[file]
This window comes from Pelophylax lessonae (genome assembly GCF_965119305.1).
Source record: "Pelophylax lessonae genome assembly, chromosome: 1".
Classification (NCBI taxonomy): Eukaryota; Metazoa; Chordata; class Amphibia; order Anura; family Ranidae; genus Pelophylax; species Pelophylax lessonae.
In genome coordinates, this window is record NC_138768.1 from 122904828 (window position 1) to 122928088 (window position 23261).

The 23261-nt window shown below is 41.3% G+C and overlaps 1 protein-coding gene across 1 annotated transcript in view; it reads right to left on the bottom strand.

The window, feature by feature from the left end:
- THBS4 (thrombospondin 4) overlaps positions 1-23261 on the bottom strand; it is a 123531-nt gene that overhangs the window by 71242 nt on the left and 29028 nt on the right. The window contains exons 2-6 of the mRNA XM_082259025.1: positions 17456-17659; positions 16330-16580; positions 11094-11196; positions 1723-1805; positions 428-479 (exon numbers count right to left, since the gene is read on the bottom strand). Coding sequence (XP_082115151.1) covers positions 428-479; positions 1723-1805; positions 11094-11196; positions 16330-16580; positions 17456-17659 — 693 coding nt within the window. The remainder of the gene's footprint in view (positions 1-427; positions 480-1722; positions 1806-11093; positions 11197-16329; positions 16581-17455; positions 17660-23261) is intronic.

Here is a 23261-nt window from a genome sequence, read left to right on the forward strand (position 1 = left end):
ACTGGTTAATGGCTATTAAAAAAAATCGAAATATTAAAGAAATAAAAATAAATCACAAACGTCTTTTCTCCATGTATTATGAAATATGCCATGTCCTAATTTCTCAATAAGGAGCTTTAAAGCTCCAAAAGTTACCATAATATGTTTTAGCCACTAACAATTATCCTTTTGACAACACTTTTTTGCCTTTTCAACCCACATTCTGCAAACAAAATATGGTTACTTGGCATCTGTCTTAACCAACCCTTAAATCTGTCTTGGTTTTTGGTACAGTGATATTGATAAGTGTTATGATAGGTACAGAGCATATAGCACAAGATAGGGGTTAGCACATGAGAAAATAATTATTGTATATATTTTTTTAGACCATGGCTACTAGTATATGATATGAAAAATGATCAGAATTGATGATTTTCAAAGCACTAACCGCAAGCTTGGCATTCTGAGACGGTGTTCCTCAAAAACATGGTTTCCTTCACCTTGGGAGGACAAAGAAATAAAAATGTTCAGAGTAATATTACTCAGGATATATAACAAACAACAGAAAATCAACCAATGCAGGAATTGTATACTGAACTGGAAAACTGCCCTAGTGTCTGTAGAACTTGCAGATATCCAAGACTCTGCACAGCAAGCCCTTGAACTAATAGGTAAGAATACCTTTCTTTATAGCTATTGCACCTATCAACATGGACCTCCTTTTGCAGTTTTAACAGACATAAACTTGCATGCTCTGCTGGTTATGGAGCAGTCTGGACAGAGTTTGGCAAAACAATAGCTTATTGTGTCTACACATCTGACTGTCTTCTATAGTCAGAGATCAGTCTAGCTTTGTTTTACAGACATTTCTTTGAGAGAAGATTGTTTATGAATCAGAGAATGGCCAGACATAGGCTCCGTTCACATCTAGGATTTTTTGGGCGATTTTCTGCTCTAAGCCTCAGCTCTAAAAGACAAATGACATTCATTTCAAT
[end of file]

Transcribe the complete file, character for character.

This window comes from Pelophylax lessonae (genome assembly GCF_965119305.1).
Source record: "Pelophylax lessonae genome assembly, chromosome: 1".
Classification (NCBI taxonomy): Eukaryota; Metazoa; Chordata; class Amphibia; order Anura; family Ranidae; genus Pelophylax; species Pelophylax lessonae.
In genome coordinates, this window is record NC_138768.1 from 122904828 (window position 1) to 122928088 (window position 23261).

The 23261-nt window shown below is 41.3% G+C and overlaps 1 protein-coding gene across 1 annotated transcript in view; it reads right to left on the bottom strand.

The window, feature by feature from the left end:
- THBS4 (thrombospondin 4) overlaps positions 1-23261 on the bottom strand; it is a 123531-nt gene that overhangs the window by 71242 nt on the left and 29028 nt on the right. The window contains exons 2-6 of the mRNA XM_082259025.1: positions 17456-17659; positions 16330-16580; positions 11094-11196; positions 1723-1805; positions 428-479 (exon numbers count right to left, since the gene is read on the bottom strand). Coding sequence (XP_082115151.1) covers positions 428-479; positions 1723-1805; positions 11094-11196; positions 16330-16580; positions 17456-17659 — 693 coding nt within the window. The remainder of the gene's footprint in view (positions 1-427; positions 480-1722; positions 1806-11093; positions 11197-16329; positions 16581-17455; positions 17660-23261) is intronic.

Here is a 23261-nt window from a genome sequence, read left to right on the forward strand (position 1 = left end):
ACTGGTTAATGGCTATTAAAAAAAATCGAAATATTAAAGAAATAAAAATAAATCACAAACGTCTTTTCTCCATGTATTATGAAATATGCCATGTCCTAATTTCTCAATAAGGAGCTTTAAAGCTCCAAAAGTTACCATAATATGTTTTAGCCACTAACAATTATCCTTTTGACAACACTTTTTTGCCTTTTCAACCCACATTCTGCAAACAAAATATGGTTACTTGGCATCTGTCTTAACCAACCCTTAAATCTGTCTTGGTTTTTGGTACAGTGATATTGATAAGTGTTATGATAGGTACAGAGCATATAGCACAAGATAGGGGTTAGCACATGAGAAAATAATTATTGTATATATTTTTTTAGACCATGGCTACTAGTATATGATATGAAAAATGATCAGAATTGATGATTTTCAAAGCACTAACCGCAAGCTTGGCATTCTGAGACGGTGTTCCTCAAAAACATGGTTTCCTTCACCTTGGGAGGACAAAGAAATAAAAATGTTCAGAGTAATATTACTCAGGATATATAACAAACAACAGAAAATCAACCAATGCAGGAATTGTATACTGAACTGGAAAACTGCCCTAGTGTCTGTAGAACTTGCAGATATCCAAGACTCTGCACAGCAAGCCCTTGAACTAATAGGTAAGAATACCTTTCTTTATAGCTATTGCACCTATCAACATGGACCTCCTTTTGCAGTTTTAACAGACATAAACTTGCATGCTCTGCTGGTTATGGAGCAGTCTGGACAGAGTTTGGCAAAACAATAGCTTATTGTGTCTACACATCTGACTGTCTTCTATAGTCAGAGATCAGTCTAGCTTTGTTTTACAGACATTTCTTTGAGAGAAGATTGTTTATGAATCAGAGAATGGCCAGACATAGGCTCCGTTCACATCTAGGATTTTTTGGGCGATTTTCTGCTCTAAGCCTCAGCTCTAAAAGACAAATGACATTCATTTCAAT